Sunday, 4 November 2012

Team v and Lord Sugar's Young Apprentice

As I watched Young Apprentice on Thursday night I followed the reaction on Twitter which was overwhelmingly critical of everything the candidates did (or didn’t do) and said.  Of course the nature and style of the programme invites the audience to laugh at mistakes made and cringe at overly bold statements and I would be lying if I said I didn’t share those responses.  But as a fan of rose-tinted spectacles I always try to look on the bright side and see the good in people – call me naive but I think there’s enough miserableness (that’s a word, right?) and grumpy people in this world without me becoming one of them.    

My brother runs an awesome site that looks at Young Adult TV - any programmes/series made for, and about, teens.  He asked if I’d like to write about the first episode of Young Apprentice and I jumped at the chance of finally doing something related to my degree (Film with Television Studies) two years after graduating.  When I told him my piece was focused more on the overall concept and I was putting a positive spin on it he joked ‘really?!’ and basically wished me luck...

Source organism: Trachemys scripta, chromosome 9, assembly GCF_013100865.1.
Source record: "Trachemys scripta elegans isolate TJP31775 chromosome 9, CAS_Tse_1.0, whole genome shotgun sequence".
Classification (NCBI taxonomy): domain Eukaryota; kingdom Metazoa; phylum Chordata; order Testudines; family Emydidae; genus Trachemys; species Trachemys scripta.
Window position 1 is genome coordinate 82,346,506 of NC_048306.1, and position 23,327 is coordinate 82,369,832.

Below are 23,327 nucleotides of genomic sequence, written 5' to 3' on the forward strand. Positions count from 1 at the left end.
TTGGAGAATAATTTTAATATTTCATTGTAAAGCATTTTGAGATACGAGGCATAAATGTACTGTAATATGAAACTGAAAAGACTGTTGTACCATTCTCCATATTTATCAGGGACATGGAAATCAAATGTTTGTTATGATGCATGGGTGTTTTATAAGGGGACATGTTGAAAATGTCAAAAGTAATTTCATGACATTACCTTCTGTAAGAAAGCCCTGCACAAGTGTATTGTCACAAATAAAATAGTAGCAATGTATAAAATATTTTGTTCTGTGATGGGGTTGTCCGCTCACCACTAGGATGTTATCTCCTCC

I’ve met some incredible young people, especially the bunch I was lucky enough to be accepted onto the Team v programme with.  Bursting with energy and ideas for how they want to change the world, I’ve been amazed by how they’ve already made an impact in their communities in only a few weeks.  As one of the Team v leaders bordering on vInspired’s maximum age limit, seeing those up to six years younger than me take on this project alongside their college/uni/work commitments and do so with more confidence than I could dream of having even now, never mind at that age, has been inspiring.  

Organisations such as vInspired are vital in giving young people the tools to fulfil their ambitions and contribute to society in positive ways.  Just like Lord Sugar’s twelve candidates the 105 Team v leaders have been given an amazing opportunity to show what we’re made of.  We may not get £25,000 at the end of our programme, but I have no doubt that the skills, knowledge and confidence we develop will be priceless for the rest of our lives.  

You can read my attempt at an upbeat look at Young Apprentice here and check out the other brilliant posts on Young Adult TV while you’re there. 

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